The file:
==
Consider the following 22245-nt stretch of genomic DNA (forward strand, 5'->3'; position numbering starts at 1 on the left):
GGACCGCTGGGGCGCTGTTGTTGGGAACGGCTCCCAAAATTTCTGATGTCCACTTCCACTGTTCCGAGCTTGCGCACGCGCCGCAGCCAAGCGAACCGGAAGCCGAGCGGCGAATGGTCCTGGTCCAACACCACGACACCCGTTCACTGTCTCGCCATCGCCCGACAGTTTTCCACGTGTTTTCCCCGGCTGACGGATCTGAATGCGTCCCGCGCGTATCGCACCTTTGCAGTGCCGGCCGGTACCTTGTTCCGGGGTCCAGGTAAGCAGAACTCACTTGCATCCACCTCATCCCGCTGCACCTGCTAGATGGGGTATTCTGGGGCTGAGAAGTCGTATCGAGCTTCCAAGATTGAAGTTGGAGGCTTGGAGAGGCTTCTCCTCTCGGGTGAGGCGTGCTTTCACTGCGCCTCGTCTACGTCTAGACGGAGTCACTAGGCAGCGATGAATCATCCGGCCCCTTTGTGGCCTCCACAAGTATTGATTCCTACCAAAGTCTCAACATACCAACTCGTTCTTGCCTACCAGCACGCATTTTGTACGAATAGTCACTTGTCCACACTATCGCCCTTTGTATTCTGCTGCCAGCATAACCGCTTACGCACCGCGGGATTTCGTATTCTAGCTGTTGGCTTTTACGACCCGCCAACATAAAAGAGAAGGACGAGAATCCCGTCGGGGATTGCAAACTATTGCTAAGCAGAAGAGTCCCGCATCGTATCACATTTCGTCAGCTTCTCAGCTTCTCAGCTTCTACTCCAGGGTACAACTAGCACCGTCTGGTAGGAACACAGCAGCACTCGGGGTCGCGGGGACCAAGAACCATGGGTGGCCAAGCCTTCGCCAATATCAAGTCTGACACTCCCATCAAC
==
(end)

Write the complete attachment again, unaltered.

Consider the following 22245-nt stretch of genomic DNA (forward strand, 5'->3'; position numbering starts at 1 on the left):
GGACCGCTGGGGCGCTGTTGTTGGGAACGGCTCCCAAAATTTCTGATGTCCACTTCCACTGTTCCGAGCTTGCGCACGCGCCGCAGCCAAGCGAACCGGAAGCCGAGCGGCGAATGGTCCTGGTCCAACACCACGACACCCGTTCACTGTCTCGCCATCGCCCGACAGTTTTCCACGTGTTTTCCCCGGCTGACGGATCTGAATGCGTCCCGCGCGTATCGCACCTTTGCAGTGCCGGCCGGTACCTTGTTCCGGGGTCCAGGTAAGCAGAACTCACTTGCATCCACCTCATCCCGCTGCACCTGCTAGATGGGGTATTCTGGGGCTGAGAAGTCGTATCGAGCTTCCAAGATTGAAGTTGGAGGCTTGGAGAGGCTTCTCCTCTCGGGTGAGGCGTGCTTTCACTGCGCCTCGTCTACGTCTAGACGGAGTCACTAGGCAGCGATGAATCATCCGGCCCCTTTGTGGCCTCCACAAGTATTGATTCCTACCAAAGTCTCAACATACCAACTCGTTCTTGCCTACCAGCACGCATTTTGTACGAATAGTCACTTGTCCACACTATCGCCCTTTGTATTCTGCTGCCAGCATAACCGCTTACGCACCGCGGGATTTCGTATTCTAGCTGTTGGCTTTTACGACCCGCCAACATAAAAGAGAAGGACGAGAATCCCGTCGGGGATTGCAAACTATTGCTAAGCAGAAGAGTCCCGCATCGTATCACATTTCGTCAGCTTCTCAGCTTCTCAGCTTCTACTCCAGGGTACAACTAGCACCGTCTGGTAGGAACACAGCAGCACTCGGGGTCGCGGGGACCAAGAACCATGGGTGGCCAAGCCTTCGCCAATATCAAGTCTGACACTCCCATCAAC